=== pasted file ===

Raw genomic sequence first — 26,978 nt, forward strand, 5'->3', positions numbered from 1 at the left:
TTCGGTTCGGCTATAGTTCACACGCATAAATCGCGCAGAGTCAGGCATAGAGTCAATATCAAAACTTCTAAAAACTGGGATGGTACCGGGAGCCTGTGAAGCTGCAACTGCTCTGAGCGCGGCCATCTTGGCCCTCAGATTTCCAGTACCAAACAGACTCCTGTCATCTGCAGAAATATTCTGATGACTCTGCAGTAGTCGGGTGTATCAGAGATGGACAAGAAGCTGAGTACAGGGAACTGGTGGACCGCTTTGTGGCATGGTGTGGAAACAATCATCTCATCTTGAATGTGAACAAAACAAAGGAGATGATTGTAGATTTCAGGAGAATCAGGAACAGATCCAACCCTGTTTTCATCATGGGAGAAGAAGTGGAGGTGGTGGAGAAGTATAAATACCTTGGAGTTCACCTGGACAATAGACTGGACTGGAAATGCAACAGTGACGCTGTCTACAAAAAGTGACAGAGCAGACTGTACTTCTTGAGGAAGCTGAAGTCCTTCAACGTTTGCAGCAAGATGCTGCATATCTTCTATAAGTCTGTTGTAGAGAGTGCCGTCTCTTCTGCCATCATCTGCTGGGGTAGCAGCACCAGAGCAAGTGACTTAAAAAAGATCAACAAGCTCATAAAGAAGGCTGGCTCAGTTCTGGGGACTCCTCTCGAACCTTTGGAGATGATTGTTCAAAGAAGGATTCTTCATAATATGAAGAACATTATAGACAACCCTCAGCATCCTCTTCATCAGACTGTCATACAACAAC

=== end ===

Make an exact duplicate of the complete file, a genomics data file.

Raw genomic sequence first — 26,978 nt, forward strand, 5'->3', positions numbered from 1 at the left:
TTCGGTTCGGCTATAGTTCACACGCATAAATCGCGCAGAGTCAGGCATAGAGTCAATATCAAAACTTCTAAAAACTGGGATGGTACCGGGAGCCTGTGAAGCTGCAACTGCTCTGAGCGCGGCCATCTTGGCCCTCAGATTTCCAGTACCAAACAGACTCCTGTCATCTGCAGAAATATTCTGATGACTCTGCAGTAGTCGGGTGTATCAGAGATGGACAAGAAGCTGAGTACAGGGAACTGGTGGACCGCTTTGTGGCATGGTGTGGAAACAATCATCTCATCTTGAATGTGAACAAAACAAAGGAGATGATTGTAGATTTCAGGAGAATCAGGAACAGATCCAACCCTGTTTTCATCATGGGAGAAGAAGTGGAGGTGGTGGAGAAGTATAAATACCTTGGAGTTCACCTGGACAATAGACTGGACTGGAAATGCAACAGTGACGCTGTCTACAAAAAGTGACAGAGCAGACTGTACTTCTTGAGGAAGCTGAAGTCCTTCAACGTTTGCAGCAAGATGCTGCATATCTTCTATAAGTCTGTTGTAGAGAGTGCCGTCTCTTCTGCCATCATCTGCTGGGGTAGCAGCACCAGAGCAAGTGACTTAAAAAAGATCAACAAGCTCATAAAGAAGGCTGGCTCAGTTCTGGGGACTCCTCTCGAACCTTTGGAGATGATTGTTCAAAGAAGGATTCTTCATAATATGAAGAACATTATAGACAACCCTCAGCATCCTCTTCATCAGACTGTCATACAACAAC